Blog Post By: Ashlyn, Sea Turtle Intern
With signs plastered on every beach access, posters set up in the Camp exchange, and friendly night patrollers reminding us to only use red lights during turtle season, it’s hard to miss the fact that bright white lights can disturb our nesting turtles on the beach.
But what is the significance of using red lights as opposed to another color of light when turtles could be present on the beach?
Red light has the longest wavelength and is the first to be reflected out of the water column. Violet and blue light, on the other hand, has the shortest wavelength (and highest frequency), penetrating the deepest within the water column. Different species of turtles vary in responses in sensitivity to the color spectrum due to the prevalence of the color of light that is found in the aquatic habitats that they occupy. For example, freshwater turtles that live in shallow waters tend to have a greater sensitivity to longer wavelengths of light, such as orange and red light. In such shallow, freshwater aquatic systems, it is these long wavelength lights that are better transmitted throughout the water column. On the other hand, marine turtles have been found to be much more sensitive to shorter wavelength, blue and green, light that is better transmitted within deeper marine waters.
Sea turtles have adapted over time to respond to the light that is prevalent in their habitat. It’s no surprise, then, that the sea turtles coming to nest on our State Park Beach here at Edisto are the most sensitive to blue light that proliferates in deeper marine waters. There is still wide variation, however, in color sensitivity among sea turtles due to their life cycle habits. Loggerheads (Caretta caretta) that are the primary species seen nesting on Edisto tend to feed in shallow marine waters and have maximum diving depths of around 211-233 meters. Leatherbacks (Dermochelys coriacea) feed in the deeper open ocean and can dive to maximum depths of over 1000 meters. Research has suggested that Loggerheads have a higher sensitivity to a broad range of light wavelengths, processing blue, green, and yellow/orange, explained by their occupation higher in the water column. Leatherbacks’ sensitivity peaks at blue, with some capability of processing green, the colors that are transmitted within the deep marine water column.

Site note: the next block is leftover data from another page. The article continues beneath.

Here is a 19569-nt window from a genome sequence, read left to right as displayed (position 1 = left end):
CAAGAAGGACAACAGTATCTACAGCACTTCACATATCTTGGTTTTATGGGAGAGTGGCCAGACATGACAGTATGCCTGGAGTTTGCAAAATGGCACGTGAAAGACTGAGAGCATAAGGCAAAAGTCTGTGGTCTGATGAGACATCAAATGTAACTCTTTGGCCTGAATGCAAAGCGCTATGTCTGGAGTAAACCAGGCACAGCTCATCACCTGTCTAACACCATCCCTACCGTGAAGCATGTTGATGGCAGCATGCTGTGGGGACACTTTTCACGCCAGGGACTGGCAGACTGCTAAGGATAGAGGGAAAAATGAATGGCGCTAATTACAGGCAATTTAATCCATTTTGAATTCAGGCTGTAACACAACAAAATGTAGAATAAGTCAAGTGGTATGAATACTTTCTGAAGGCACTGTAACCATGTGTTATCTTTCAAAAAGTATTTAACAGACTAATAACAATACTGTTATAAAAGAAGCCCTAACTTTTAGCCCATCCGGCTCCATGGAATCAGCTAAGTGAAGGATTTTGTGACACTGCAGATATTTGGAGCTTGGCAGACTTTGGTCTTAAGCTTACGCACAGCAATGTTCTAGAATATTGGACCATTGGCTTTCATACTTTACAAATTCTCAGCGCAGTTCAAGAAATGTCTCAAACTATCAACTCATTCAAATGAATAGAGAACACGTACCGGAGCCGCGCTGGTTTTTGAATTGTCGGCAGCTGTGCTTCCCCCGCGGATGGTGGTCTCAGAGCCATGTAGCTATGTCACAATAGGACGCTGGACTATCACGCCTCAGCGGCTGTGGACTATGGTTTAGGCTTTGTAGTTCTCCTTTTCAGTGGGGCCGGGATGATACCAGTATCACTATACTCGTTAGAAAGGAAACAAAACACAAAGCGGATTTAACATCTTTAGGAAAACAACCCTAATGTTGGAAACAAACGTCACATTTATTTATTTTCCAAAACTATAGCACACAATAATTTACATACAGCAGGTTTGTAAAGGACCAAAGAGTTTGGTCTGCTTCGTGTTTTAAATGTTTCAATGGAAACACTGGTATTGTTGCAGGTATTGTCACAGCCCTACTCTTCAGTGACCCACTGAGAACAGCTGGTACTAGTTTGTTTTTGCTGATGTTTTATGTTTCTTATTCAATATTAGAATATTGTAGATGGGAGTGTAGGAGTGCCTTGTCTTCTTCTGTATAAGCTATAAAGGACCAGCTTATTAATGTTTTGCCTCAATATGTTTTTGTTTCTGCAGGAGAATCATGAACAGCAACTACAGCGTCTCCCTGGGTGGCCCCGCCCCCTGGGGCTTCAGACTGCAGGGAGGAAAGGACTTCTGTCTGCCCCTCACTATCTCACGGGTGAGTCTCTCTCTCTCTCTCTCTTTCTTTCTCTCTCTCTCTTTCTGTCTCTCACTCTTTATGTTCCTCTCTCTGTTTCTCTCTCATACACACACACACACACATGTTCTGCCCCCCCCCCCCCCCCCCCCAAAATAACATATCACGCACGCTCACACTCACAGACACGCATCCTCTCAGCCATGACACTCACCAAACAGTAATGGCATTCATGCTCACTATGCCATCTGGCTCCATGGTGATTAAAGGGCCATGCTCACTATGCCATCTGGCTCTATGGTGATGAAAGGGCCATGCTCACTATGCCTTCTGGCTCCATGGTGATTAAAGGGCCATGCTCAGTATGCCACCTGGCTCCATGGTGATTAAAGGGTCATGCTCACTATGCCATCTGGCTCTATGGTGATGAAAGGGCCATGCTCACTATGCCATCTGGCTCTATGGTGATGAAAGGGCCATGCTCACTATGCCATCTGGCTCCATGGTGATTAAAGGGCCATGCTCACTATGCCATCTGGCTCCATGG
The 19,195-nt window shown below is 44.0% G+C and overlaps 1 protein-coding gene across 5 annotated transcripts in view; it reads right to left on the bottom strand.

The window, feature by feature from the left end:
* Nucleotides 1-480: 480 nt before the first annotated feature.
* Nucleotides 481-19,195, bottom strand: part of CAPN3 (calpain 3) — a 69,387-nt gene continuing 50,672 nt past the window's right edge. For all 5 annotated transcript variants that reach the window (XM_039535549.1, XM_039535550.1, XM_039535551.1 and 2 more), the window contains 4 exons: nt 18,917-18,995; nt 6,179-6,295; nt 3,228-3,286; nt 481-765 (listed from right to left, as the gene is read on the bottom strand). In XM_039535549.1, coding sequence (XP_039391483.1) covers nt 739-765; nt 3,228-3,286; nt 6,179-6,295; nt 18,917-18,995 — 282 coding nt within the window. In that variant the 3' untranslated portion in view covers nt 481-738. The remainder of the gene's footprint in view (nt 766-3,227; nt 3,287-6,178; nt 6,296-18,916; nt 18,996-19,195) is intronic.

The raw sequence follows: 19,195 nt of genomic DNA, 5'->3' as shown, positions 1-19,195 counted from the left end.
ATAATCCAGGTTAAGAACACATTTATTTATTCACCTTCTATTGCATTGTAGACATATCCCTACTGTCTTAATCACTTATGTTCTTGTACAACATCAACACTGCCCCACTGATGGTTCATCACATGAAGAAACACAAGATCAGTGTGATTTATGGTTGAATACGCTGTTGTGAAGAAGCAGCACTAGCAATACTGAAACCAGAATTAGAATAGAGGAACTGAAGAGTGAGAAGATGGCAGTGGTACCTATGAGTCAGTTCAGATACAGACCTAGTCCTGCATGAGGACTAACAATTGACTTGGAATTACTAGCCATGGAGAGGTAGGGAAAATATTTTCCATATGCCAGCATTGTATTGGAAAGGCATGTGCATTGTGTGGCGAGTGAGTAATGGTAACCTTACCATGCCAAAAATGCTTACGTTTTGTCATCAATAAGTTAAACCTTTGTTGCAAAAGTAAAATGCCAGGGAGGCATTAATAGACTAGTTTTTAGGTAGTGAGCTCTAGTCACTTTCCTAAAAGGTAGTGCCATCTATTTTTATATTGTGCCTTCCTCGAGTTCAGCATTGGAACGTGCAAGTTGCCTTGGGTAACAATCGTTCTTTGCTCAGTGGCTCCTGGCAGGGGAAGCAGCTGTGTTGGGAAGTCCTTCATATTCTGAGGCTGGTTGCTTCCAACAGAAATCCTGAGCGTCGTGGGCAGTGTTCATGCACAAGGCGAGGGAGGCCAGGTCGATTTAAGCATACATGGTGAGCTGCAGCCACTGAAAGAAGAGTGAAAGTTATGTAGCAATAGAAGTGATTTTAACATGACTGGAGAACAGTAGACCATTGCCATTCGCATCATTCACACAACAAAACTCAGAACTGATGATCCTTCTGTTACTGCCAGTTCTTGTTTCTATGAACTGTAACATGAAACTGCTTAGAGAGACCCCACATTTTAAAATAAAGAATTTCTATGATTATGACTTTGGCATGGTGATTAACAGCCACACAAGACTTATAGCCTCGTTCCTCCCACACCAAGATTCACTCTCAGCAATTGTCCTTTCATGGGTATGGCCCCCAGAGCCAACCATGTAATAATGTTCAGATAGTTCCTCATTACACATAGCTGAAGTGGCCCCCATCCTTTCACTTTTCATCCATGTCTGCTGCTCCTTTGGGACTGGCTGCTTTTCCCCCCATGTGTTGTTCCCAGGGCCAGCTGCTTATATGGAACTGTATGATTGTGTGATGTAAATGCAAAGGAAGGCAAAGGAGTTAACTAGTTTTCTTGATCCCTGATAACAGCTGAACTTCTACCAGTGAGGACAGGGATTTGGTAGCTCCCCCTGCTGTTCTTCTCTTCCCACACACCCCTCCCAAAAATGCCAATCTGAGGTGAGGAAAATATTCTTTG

Despite variations between sea turtle species in the wavelengths of light that are processed, red light is consistently processed with the least capacity among sea turtles. It is for this reason, that we as beach-goers are encouraged to use red lights when on the beach at night, as not to disturb our sea turtles that come to nest on the beach.
Kenneth W. Horch, Judith P. Gocke, Michael Salmon & Richard B. Forward (2008) Visual spectral sensitivity of hatchling loggerhead (Caretta caretta L.) and leatherback (Dermochelys riacea L.) sea turtles, as determined by single-flash electroretinography, Marine and Freshwater Behaviour and Physiology, 41:2, 107-119, DOI: 10.1080/10236240802106556
Sea Turtle Biologist